The export of capital from the US, or any other imperialist country, is not going to cease, for export of capital is the lifeblood of monopoly capitalism. Nor is monopoly capital going back to the non-monopoly stage of free competition for it is the latter, after all, that has produced the former. For monopoly capital to cease to be so would be for it to cease being capital.

Even if by some special measures some US manufacturing, presently being conducted abroad, were to be repatriated to the US, it would not result in an increase in employment for the US working class, since, on order to be competitive, it will have to be highly capital intensive, with the resultant increase in productivity to compensate for the relatively high wages of US workers – as against, for example, Chinese workers.

Whichever way one looks at it, Trump’s ideas of bringing industry and jobs home is a non-starter, and quintessential economic nonsense under the conditions of capitalism.

For all the noise about ‘protecting American steel’, or whatever the latest wheeze is, these tariffs seem to really be aimed at damaging the Chinese economy, slowing its growth, and preventing the development of key domestic Chinese industries such as semiconductors, one of the few high-tech industries in which China for the moment seriously lags behind the US and its allies.

Moreover, although China buys less from the US than the latter buys from China, this is due in no small part to US restrictions on Chinese investment in the US – on spurious national security grounds.

All the same, China has the ability to retaliate against US punitive tariffs on Chinese goods entering the US. US corporations that have been investing in China produce a lot there, not all of which is exported. These corporations play a significant role in the Chinese domestic market, selling in excess of $200bn of products annually. The Chinese are quite capable of hitting these sales through non-tariff means such as a boycott of these products by consumers.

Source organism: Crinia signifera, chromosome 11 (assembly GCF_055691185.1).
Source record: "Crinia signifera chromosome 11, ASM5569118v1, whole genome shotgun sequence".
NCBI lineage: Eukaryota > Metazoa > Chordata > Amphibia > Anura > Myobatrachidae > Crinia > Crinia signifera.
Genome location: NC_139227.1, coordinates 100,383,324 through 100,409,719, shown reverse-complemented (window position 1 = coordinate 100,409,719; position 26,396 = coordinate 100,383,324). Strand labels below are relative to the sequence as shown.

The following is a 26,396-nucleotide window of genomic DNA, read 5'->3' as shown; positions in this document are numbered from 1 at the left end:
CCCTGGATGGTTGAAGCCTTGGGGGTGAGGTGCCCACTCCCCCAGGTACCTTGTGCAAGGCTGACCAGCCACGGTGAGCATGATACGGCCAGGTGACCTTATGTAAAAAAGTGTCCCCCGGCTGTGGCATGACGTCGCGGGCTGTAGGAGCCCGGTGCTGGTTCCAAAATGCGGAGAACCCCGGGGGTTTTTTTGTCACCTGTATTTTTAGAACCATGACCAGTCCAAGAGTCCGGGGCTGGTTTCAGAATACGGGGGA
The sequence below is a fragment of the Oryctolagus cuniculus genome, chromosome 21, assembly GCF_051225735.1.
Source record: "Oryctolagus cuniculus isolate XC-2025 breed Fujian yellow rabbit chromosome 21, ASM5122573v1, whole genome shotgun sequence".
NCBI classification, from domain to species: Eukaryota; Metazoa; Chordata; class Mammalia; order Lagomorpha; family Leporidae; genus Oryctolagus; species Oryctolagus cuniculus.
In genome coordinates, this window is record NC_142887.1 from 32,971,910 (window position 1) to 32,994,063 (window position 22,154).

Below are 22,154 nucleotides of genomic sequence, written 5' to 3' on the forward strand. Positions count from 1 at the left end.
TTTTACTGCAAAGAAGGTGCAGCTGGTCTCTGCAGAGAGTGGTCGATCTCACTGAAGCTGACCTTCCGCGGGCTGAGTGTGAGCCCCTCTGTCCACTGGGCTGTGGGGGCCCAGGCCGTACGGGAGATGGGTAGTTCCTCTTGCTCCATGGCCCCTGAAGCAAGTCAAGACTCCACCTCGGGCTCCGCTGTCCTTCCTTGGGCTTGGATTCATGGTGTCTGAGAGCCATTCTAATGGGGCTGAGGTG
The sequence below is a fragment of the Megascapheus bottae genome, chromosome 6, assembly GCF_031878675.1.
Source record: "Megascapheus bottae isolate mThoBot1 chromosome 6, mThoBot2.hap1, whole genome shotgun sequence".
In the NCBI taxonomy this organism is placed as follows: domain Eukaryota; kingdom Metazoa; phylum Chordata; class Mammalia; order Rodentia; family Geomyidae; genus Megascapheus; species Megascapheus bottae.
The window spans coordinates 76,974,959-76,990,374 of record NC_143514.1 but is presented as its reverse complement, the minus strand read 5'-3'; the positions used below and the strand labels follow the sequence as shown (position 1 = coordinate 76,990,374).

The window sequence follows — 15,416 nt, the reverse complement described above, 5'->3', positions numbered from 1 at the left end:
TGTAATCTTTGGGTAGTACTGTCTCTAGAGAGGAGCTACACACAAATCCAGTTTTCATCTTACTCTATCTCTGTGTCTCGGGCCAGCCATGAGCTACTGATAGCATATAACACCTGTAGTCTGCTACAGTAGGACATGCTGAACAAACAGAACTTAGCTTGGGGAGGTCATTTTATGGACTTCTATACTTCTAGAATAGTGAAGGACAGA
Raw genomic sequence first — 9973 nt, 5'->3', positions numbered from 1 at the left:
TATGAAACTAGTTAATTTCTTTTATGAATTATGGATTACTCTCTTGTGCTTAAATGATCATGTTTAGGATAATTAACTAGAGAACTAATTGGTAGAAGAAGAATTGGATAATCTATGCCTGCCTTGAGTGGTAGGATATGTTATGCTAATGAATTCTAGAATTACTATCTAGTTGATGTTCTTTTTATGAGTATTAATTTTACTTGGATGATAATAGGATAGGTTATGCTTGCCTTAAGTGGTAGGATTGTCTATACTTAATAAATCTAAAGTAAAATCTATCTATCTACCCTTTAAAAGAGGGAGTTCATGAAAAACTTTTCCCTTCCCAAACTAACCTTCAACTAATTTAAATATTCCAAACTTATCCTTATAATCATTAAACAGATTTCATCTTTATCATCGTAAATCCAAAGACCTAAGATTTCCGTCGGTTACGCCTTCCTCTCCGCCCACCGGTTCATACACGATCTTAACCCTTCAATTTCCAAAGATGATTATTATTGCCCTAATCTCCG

These measures have been successfully applied in the past against Japanese and south Korean companies to devastating effect. Let the US authorities take cognisance of this self-evident, and only too likely, Chinese response to any attempt to punish China for its commercial and manufacturing success.

Technological monopoly

It is interesting that the rationale for tariffs against China has been couched in terms not just of ‘China’s unfair trade practices’, whatever those might be, but also in terms of US intellectual property – technology, patents and the like.

In Trump’s own words in his announcement on 15 June: “This includes goods related to China’s ‘Made in China 2025’ strategic plan to dominate the emerging high-technology industries that will drive future economic growth for China, but hurt economic growth for the United States and many other countries.” And further: “We have the great brain power in Silicon Valley, and China and others steal those secrets. We’re going to protect those secrets; those are crown jewels for this country.” (Fox and Friends, a daily talk show on Fox News)

With the export of capital and manufacturing from industrial heartlands in the imperialist countries to low-wage countries, the US and other imperialist countries have lost their monopoly on manufacturing technology, much as in the same way as Britain went from being the ‘workshop of the world’ at its height, to what it is today.

The loss of manufacturing from under direct control of capitalists in the imperialist countries means that the maintenance of intellectual property laws, patents and other legally enforced monopolies plays a crucial role in maintaining the dominance of the imperialist countries over the vast masses of humanity.

Such patents and intellectual property allow businesses legally to prevent others from using their technology, often granting the owner of the rights an exclusive monopoly on production. This is most overt in the pharmaceutical industry where medications are priced at many times their manufacturing cost – sometimes many thousands of pounds per dose.

China has long been accused by successive US governments of ‘stealing’ these technologies – in effect, ‘monopoly busting’. But this is the law of the market: the value of commodities is determined by the labour that goes into creating them, not by one person saying that they have the exclusive rights to produce them and threatening those who disagree.

By eroding US technological monopolies, China has simply demonstrated the superior force of market laws over monopolist attempts artificially to restrict the use and proliferation of technique.

Industrial cycle perspective

These are extremely dangerous times. Every day the bourgeoisie business press has at least one person warning about the dangers of a coming crash.

This is an inevitability of the capitalist business cycle. It has been ten years since the last recession and we are well overdue for another. The hope of the US government is that the onset of recession can be delayed until after the next election, as a recession now would impact Trump’s ability to win a second term. These tariffs have the potential to accelerate the arrival of the crash, however.

What is certain is that these tariffs have increased the uncertainty in an already highly unpredictable and confusing system, and they represent a new milestone in aggressive US policy towards China.